Mathew Froggatt started out in hospitality over a decade ago. Molecular gastronomy was having a moment and he was in the business of supplying kitchens with everything from rotary evaporators to sous-vide cookers. More recently, however, his focus has shifted to something altogether less high-tech. Through Kinn Collective, he represents a portfolio of artisans who create bespoke cookware and tableware by hand for private clients and some of the world’s leading restaurants.
When chef Jeremy Chan of Ikoyi in St James’s was searching for some custom-made skewers to accompany plates of octopus and meatballs, Froggatt hooked him up with Somerset blacksmith Alex Pole, who forges the most beautiful BBQ forks, skillets and ladles. When Guy Ritchie’s chef was after some wow-factor plates to debut at the director’s birthday dinner, Froggatt introduced him to Bird & Branch Turnery in Battersea, whose ash or walnut dishes are nothing short of stunning.
I’d happily overhaul my entire dinner service, cutlery drawer and pan cupboard with pieces from Kinn Collective, starting with spatulas by Erik Mossnelid of Renskalla, who sources his wood from Swedish forestland handed down through 13 generations of his family. Also on my list are some cobalt-blue-trimmed bone-china plates from Jeremy and Cath Brown of Feldspar in Dartmoor; a couple of bowls made out of ancient bog wood by Stockholm carver Daniel Wester; and some steak knives by Are-based forger Tobbe Lundström with handles fashioned from locally foraged reindeer antler.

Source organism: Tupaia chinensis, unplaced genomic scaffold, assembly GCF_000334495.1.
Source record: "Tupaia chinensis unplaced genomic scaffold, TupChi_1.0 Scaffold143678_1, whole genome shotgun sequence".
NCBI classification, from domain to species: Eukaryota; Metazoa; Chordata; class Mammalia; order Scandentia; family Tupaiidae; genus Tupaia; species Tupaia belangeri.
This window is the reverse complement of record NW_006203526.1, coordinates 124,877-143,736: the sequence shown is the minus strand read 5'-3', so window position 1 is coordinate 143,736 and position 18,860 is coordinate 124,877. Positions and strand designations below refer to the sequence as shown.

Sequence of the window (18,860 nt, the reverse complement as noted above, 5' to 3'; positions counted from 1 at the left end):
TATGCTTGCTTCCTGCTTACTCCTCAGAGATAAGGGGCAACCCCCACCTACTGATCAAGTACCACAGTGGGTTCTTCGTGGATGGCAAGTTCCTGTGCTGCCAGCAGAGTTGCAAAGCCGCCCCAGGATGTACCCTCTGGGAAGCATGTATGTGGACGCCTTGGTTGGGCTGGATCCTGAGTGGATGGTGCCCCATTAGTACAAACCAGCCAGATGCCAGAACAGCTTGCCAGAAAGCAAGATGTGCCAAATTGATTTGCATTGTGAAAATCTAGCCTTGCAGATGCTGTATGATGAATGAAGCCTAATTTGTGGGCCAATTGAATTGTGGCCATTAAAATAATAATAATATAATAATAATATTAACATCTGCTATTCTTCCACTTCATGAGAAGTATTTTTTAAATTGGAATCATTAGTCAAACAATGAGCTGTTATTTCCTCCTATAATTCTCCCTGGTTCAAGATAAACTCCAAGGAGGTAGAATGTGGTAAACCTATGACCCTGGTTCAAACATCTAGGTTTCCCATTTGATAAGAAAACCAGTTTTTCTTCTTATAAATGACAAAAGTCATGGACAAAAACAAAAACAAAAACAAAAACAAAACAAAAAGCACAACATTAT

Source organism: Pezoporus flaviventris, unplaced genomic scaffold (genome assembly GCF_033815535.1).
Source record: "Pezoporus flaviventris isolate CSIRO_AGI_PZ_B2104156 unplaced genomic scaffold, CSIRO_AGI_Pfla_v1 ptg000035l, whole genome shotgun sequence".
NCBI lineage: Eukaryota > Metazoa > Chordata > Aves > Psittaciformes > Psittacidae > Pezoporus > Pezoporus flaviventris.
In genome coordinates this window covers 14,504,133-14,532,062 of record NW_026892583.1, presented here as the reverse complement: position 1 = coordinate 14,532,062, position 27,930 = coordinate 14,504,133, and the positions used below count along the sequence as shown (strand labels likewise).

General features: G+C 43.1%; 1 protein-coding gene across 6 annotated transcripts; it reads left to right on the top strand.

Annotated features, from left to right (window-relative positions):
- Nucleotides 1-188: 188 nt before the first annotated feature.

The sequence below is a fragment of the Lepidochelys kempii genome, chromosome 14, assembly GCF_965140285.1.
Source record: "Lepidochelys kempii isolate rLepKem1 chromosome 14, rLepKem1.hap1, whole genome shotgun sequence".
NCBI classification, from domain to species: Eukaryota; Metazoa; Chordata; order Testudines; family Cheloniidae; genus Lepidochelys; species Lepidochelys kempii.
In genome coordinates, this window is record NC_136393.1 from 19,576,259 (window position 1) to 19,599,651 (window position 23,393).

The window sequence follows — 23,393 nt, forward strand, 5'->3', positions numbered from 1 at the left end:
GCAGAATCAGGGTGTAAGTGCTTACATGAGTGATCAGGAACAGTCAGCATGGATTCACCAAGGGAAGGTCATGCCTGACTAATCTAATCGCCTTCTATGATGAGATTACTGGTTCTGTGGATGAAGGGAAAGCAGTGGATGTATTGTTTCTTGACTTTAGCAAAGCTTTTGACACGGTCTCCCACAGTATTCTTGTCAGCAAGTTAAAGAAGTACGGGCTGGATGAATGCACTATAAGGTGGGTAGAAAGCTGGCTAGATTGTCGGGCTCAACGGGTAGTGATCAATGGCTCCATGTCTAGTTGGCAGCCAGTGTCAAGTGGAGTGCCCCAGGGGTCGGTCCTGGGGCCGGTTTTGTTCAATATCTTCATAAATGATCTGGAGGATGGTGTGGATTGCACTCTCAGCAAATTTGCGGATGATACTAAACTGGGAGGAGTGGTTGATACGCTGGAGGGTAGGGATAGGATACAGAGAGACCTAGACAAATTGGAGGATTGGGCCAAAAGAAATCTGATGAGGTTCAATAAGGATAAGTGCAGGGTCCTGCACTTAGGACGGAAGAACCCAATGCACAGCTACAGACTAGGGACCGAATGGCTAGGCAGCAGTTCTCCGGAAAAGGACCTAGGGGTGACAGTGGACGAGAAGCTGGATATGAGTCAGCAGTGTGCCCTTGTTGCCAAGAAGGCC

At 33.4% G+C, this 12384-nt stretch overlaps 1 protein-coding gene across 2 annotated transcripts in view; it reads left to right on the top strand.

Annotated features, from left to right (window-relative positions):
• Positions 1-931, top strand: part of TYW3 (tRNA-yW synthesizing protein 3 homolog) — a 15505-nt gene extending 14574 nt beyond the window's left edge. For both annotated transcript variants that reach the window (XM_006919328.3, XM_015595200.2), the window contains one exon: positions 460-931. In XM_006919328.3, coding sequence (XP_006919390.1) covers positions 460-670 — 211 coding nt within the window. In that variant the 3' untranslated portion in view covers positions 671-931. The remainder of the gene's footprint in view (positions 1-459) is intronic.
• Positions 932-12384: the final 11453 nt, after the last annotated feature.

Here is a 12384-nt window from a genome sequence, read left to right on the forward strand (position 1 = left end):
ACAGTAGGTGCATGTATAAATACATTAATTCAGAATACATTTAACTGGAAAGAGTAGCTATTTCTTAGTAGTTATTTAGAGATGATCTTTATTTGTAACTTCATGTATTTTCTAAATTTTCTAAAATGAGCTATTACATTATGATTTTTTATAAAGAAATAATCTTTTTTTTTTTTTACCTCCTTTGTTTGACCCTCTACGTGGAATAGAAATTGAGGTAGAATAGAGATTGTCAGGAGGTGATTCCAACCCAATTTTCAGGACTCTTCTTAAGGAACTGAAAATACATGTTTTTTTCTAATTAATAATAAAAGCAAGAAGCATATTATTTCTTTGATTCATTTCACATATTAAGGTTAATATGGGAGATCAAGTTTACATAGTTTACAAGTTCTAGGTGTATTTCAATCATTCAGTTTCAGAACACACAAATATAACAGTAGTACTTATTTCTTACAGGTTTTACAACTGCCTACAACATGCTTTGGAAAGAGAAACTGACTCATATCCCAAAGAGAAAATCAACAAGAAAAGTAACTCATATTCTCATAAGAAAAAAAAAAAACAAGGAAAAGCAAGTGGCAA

One of Kinn Collective’s most popular makers is Norwegian studio Odd Standard. Among its creations is an iconic piece of tableware for Simon Rogan’s L’Enclume in the Lake District, called The Sack, which consists of porcelain food pouches standing upright on a corrugated clay base. Besides its beauty, what sets Odd Standard’s work apart is its durability. “A lot of ceramics look amazing,” says Froggatt, “but when they actually get into a busy restaurant they don’t always stand up to the dishwasher, to being moved about and stacked.” For Odd Standard, functionality is always key. Its Rocky collection is made from Finnish soap stone and looks like pebbles on a Devon beach. The plates and bowls can withstand temperatures as low as -200ºC and high as 1,400ºC, making them suitable for everything from experimental cooking with liquid nitrogen to heating up leftovers. Pretty and practical: what’s not to like?
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